Event Recap: Health Solutions Summit
On December 15, the Committee for a Responsible Federal Budget hosted our Health Solutions Summit: Options for the Next Congress. With the cost of health care rising and the Medicare trust fund quickly approaching insolvency, experts came together to discuss policy solutions for the next Congress to consider.
The event began with a keynote speech by Melanie Egorin, the Assistant Secretary for Legislation at the Department of Health and Human Services (HHS). Egorin explained that heading into 2023, HHS is thinking about how to expand health care while lowering costs both system-wide and for individuals, how to tackle disparities and inequities, and building a more resilient pandemic response. In response to audience questions about tackling health care costs and insolvency of the Medicare trust fund, she responded by noting the prescription drug savings in the Inflation Reduction Act and the potential for telehealth to generate savings as studies are being conducted on how telehealth will affect the utilization of services. She also noted that HHS looks forward to working with Congress to take action on Medicare trust fund solvency.
Melanie Egorin, Assistant Secretary for Legislation at the Department of Health and Human Services, delivers opening remarks at the Health Solutions Summit.
Carrie Colla and Chapin White from the Congressional Budget Office (CBO) discussed the health care options published in CBO's latest report, Options for Reducing the Deficit: 2023 to 2032. They talked about their analysis of policies capping federal Medicaid spending growth at inflation, removing the Medicaid funding match floor, increasing Medicare Part B premiums, reducing Medicare Advantage benchmarks, limiting the tax exclusion for contributions to health insurance premiums and health savings accounts, and ending the use of Medicaid provider taxes that inflate costs.
During a discussion with Marc Goldwein of the Committee for a Responsible Federal Budget, they noted the absence of any prescription drug policies in the publication due to uncertainty over how the passage of the Inflation Reduction Act's prescription drug provisions will impact CBO's baseline. Goldwein also asked how CBO incorporates changes in overall national health expenditures (NHEs) into their work, and the speakers noted that while CBO's mandate is to focus on federal health spending, many policies that reduce federal spending can also impact NHEs.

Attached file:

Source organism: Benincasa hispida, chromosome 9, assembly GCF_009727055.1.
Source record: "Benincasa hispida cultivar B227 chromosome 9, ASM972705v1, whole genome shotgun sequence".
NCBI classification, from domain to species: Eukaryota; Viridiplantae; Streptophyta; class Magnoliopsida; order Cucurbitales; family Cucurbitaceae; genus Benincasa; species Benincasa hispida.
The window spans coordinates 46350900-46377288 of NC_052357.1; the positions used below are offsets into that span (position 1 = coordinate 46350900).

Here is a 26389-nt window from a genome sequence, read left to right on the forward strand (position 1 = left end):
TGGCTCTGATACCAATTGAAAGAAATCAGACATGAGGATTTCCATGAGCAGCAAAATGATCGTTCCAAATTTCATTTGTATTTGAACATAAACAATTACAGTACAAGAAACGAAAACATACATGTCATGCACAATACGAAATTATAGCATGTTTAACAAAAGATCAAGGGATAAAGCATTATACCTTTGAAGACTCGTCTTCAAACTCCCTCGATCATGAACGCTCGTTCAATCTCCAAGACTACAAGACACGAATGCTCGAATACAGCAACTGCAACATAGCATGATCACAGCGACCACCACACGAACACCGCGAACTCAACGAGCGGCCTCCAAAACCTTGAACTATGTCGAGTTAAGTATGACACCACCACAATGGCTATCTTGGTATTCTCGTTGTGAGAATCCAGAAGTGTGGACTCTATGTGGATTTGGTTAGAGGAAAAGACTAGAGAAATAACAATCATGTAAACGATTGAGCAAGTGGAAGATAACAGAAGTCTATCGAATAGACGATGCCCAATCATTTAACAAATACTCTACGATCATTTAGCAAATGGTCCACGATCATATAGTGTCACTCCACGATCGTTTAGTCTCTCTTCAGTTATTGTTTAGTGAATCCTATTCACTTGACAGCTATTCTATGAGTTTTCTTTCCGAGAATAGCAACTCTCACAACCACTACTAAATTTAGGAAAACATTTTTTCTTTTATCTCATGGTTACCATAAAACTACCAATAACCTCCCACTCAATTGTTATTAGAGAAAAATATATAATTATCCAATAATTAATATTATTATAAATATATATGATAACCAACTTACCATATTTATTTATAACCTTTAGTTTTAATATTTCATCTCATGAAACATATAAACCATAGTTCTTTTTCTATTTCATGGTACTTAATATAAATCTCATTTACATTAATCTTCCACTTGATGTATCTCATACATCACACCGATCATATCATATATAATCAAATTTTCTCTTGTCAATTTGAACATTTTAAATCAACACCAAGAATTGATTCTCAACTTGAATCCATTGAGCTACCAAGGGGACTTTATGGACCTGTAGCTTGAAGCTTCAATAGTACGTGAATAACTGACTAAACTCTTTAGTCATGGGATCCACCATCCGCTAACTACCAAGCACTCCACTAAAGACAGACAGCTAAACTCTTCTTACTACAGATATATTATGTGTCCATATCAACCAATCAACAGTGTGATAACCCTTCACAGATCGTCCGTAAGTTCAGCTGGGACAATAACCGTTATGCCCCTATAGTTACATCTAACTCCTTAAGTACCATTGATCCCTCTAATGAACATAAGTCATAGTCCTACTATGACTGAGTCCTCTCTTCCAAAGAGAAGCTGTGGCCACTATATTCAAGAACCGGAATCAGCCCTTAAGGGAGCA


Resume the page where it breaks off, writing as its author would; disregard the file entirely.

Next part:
The event also featured a panel discussion on options for reducing commercial health prices moderated by Mark Miller of Arnold Ventures, with Cristina Boccuti of the West Health Policy Center, Dan Mendelson of Morgan Health, and Avik Roy of the Foundation for Research on Equal Opportunity. The panel discussed how high prices for services paid for by commercial insurance are directly tied to high and growing health care costs for household, employers, and taxpayers. There was consensus that industry consolidation is a big factor driving up prices. Panelists discussed different solutions including enhanced antitrust enforcement, increased transparency, capping prices, more competition, and equalizing payments regardless of site-of-service. The panelists agreed that some type of federal intervention was called for, and most felt that because competition is uneven by region, only federal government caps on prices have the potential to achieve large savings.
Panel on Commercial Prices. From L-R: Mark Miller, Cristina Boccuti, Dan Mendelson, and Avik Roy.
Following the first panel, Michael Chernew, professor of health care policy at Harvard Medical School and the current chair of the Medicare Payment and Advisory Commission (MedPAC), discussed the Medicare Advantage (MA) program with Committee for a Responsible Federal Budget Director of Health Policy Josh Gordon. Chernew explained that the MA program, which allows those on Medicare to purchase private insurance plans, provides services at a lower cost than traditional fee-for-service (FFS) Medicare. However, due to the design of the plan payment system and issues like coding intensity, the overall program costs the federal government more to provide benefits than through FFS Medicare.
The discussion covered how MA plans use the higher funding to provide supplemental benefits to seniors but that those benefits are small compared to payment amounts. This suggests that incremental payment reductions would be unlikely to eliminate the provision of those benefits. Other concerns that arose in the discussion were the prospect that as MA enrollment continues to grow and how experiments in the FFS system attempting to move to more efficient health care spending, like Alternative Payment Models, become less powerful with that continued enrollment.
Michael Chernew speaks about the Medicare Advantage program.
The final panel was moderated by Rachel Roubein of the Washington Post and featured Robert Berenson of the Urban Institute, Debra Curtis of McDermottPlus, Julia Harris of Bipartisan Policy Center, and Josh Trent of Leavitt Partners discussing Medicare policy issues likely to arise in the 118th Congress. Telehealth was mentioned as a top issue for both Democrats and Republicans and whether coverage extensions should be short-term or permanent. With the public health emergency approaching its end, the unwinding of Medicaid's continuous coverage requirements will also be a top fiscal and oversight issue. The physician fee schedule was also discussed and how Congress typically looks to address payments at the last minute in end-of-year packages. Lastly, Medicare trust fund solvency was discussed as an issue with bipartisan interest.
The Committee for a Responsible Federal Budget thanks all those who participated and attended the event.